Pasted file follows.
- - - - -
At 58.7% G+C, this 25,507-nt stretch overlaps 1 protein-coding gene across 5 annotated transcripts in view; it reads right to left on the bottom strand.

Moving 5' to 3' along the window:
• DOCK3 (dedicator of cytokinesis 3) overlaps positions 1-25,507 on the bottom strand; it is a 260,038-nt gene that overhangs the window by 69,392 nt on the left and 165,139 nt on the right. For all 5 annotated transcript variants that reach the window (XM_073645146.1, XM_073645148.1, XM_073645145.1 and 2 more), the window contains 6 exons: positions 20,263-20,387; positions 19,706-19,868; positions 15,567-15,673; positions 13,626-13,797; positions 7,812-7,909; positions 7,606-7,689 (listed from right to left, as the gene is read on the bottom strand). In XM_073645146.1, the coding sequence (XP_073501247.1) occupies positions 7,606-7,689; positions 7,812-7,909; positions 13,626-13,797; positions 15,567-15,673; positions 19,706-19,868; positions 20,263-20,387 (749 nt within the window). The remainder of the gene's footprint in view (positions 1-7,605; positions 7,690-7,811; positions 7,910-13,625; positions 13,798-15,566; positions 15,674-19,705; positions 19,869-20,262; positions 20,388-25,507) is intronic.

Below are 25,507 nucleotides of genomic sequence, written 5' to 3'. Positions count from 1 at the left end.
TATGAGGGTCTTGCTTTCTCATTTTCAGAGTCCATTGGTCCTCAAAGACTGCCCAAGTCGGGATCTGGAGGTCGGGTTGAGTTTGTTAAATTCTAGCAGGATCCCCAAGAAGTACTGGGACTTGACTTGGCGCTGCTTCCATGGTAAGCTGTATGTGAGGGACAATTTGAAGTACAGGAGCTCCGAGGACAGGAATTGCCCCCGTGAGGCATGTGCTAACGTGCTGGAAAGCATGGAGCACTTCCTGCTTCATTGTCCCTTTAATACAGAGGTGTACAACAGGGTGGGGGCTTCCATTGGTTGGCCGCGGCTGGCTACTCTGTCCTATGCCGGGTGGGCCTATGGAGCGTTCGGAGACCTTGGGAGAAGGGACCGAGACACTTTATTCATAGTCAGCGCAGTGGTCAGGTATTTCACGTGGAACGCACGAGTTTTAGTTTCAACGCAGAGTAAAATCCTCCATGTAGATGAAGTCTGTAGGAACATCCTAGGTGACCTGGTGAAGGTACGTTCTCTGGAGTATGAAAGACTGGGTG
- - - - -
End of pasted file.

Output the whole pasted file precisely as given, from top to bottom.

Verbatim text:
At 58.7% G+C, this 25,507-nt stretch overlaps 1 protein-coding gene across 5 annotated transcripts in view; it reads right to left on the bottom strand.

Moving 5' to 3' along the window:
• DOCK3 (dedicator of cytokinesis 3) overlaps positions 1-25,507 on the bottom strand; it is a 260,038-nt gene that overhangs the window by 69,392 nt on the left and 165,139 nt on the right. For all 5 annotated transcript variants that reach the window (XM_073645146.1, XM_073645148.1, XM_073645145.1 and 2 more), the window contains 6 exons: positions 20,263-20,387; positions 19,706-19,868; positions 15,567-15,673; positions 13,626-13,797; positions 7,812-7,909; positions 7,606-7,689 (listed from right to left, as the gene is read on the bottom strand). In XM_073645146.1, the coding sequence (XP_073501247.1) occupies positions 7,606-7,689; positions 7,812-7,909; positions 13,626-13,797; positions 15,567-15,673; positions 19,706-19,868; positions 20,263-20,387 (749 nt within the window). The remainder of the gene's footprint in view (positions 1-7,605; positions 7,690-7,811; positions 7,910-13,625; positions 13,798-15,566; positions 15,674-19,705; positions 19,869-20,262; positions 20,388-25,507) is intronic.

Below are 25,507 nucleotides of genomic sequence, written 5' to 3'. Positions count from 1 at the left end.
TATGAGGGTCTTGCTTTCTCATTTTCAGAGTCCATTGGTCCTCAAAGACTGCCCAAGTCGGGATCTGGAGGTCGGGTTGAGTTTGTTAAATTCTAGCAGGATCCCCAAGAAGTACTGGGACTTGACTTGGCGCTGCTTCCATGGTAAGCTGTATGTGAGGGACAATTTGAAGTACAGGAGCTCCGAGGACAGGAATTGCCCCCGTGAGGCATGTGCTAACGTGCTGGAAAGCATGGAGCACTTCCTGCTTCATTGTCCCTTTAATACAGAGGTGTACAACAGGGTGGGGGCTTCCATTGGTTGGCCGCGGCTGGCTACTCTGTCCTATGCCGGGTGGGCCTATGGAGCGTTCGGAGACCTTGGGAGAAGGGACCGAGACACTTTATTCATAGTCAGCGCAGTGGTCAGGTATTTCACGTGGAACGCACGAGTTTTAGTTTCAACGCAGAGTAAAATCCTCCATGTAGATGAAGTCTGTAGGAACATCCTAGGTGACCTGGTGAAGGTACGTTCTCTGGAGTATGAAAGACTGGGTG